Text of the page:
As Coronavirus cases continue to surge in the United States, people are in search of new forms of entertainment. The drive-in concert may have seemed harmless on the outside, though this jam-packed charity concert at the Hamptons this past week has received quite the backlash from California governor Cuomo.
Chainsmokers, an EDM-pop group made up of Drew Taggart and Alex Pall, performed in Water Mill, New York, in front of thousands this past Saturday for a fundraiser event. The event, according to the website, was labeled as a “safe and sound” gathering, following “social distance guidelines.”
Organizers for the event say they sold tickets for 600 vehicles. The idea was that guests could enjoy the tailgating experience of a concert safe in their own 20 square-foot boxes. Even the website noted guests should not leave their cars or the General Admission area unless using the restroom. If using the restroom, a mask is required.
With all said and done, social media shows a different side of things. A video from Adam Alpert, the duo’s manager, has been circulating throughout the web. The footage shows a mass gathering in front of the stage without any sort of social distancing in place.
The gathering is despite the event’s claim to “follow local health and safety standards.”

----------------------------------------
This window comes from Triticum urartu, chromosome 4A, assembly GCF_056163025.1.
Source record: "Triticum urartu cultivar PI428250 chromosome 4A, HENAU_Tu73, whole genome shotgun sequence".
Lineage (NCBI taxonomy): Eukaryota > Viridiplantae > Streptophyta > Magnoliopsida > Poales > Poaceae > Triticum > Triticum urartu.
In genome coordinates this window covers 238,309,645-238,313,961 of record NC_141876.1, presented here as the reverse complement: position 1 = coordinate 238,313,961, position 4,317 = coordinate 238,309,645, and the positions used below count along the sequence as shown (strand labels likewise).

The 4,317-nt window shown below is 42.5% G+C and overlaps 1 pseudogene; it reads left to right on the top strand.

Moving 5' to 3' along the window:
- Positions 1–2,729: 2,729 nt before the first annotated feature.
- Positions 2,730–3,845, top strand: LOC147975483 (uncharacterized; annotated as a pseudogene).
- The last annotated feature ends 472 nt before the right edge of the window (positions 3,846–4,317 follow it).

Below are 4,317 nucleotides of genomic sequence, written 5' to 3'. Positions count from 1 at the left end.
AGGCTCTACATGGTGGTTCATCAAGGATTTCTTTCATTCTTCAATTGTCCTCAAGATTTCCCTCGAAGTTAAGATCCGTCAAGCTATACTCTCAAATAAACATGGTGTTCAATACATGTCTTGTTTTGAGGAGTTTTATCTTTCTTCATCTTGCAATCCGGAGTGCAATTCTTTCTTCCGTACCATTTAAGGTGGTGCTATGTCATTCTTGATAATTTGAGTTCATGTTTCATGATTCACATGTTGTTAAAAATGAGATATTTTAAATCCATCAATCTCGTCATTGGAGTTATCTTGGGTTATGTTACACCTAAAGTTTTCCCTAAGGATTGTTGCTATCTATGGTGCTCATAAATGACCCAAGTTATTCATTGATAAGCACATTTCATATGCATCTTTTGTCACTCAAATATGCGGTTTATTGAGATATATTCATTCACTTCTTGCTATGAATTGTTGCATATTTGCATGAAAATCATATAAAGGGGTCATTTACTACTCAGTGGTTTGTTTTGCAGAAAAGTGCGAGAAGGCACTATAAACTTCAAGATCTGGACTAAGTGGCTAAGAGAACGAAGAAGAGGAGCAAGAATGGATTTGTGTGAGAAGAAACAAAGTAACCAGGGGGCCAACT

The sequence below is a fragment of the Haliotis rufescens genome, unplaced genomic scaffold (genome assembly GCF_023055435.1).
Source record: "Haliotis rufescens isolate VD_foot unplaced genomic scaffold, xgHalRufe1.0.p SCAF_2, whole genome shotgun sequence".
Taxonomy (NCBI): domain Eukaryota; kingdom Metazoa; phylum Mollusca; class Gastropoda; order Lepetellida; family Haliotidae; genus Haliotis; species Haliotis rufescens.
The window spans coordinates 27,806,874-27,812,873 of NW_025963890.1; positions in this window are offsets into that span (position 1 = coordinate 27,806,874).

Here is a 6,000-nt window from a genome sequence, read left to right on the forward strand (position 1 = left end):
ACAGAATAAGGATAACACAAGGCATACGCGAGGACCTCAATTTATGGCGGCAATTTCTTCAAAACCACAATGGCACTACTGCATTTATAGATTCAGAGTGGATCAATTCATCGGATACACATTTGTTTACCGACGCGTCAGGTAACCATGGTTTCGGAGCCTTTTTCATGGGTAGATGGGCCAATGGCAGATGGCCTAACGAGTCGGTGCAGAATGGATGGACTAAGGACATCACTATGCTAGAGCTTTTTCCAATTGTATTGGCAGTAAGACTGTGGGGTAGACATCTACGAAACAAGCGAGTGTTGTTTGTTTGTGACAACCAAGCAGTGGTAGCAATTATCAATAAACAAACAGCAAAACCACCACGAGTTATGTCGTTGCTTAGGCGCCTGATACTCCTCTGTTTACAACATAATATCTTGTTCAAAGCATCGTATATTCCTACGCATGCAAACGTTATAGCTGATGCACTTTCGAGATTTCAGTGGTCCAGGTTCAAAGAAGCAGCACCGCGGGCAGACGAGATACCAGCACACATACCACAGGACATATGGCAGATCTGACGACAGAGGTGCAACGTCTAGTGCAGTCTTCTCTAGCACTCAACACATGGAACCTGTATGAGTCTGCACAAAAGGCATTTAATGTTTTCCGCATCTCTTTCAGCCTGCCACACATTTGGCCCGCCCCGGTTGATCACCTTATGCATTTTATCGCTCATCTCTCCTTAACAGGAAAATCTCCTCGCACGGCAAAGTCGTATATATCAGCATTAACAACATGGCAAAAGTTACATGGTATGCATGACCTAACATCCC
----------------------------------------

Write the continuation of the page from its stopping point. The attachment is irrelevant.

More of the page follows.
Many fans and onlookers took to social media to label the group as “irresponsible.”
“This irresponsibility of the Chainsmokers having any sort of event in the current climate is absolutely appalling,” said one Twitter user. “I am not ok with you risking everyone’s lives so that they can watch you press a space bar all night.”
One fan Jesse McLaren tweeted that it is “fitting that the Chainsmokers are causing permanent lung damage,” of course, making reference to the side effects of Coronavirus.
Howard Zucker, New York Health Commissioner, noted that he felt “greatly disturbed” by the concert and is planning to open an investigation with the New York State Department of Health.
Zucker wrote to Jay Schneiderman, town supervisor for South Hampton, saying, “I’m at a loss as to how Southampton could have issued an event permit for this. How could they believe that it was legal and not a clear threat to public health?”
Of course, despite the apparent footage of huge crowds dancing and singing along, organizers from the event stood their ground in saying “social distancing guidelines” were followed.
Organizers from Invisible Noise and In the Know Experiences said that the “event organizers followed all current and proper protocol.” This protocol included the positioning of sanitizing stations throughout the grounds, spacing each spot greater than six feet apart, restroom sanitization every ten minutes, marked zones for parking, contact tracing, attendee temperature checks, and guest mask enforcement. The organizers even provided complimentary masks upon guest arrival for those who did not have one on them.
The funds from the drive-in event went to No Kid Hungry, Children’s Medical Fund of New York, and Southampton Fresh Air Home.
So far, Chainsmokers have not made any comment.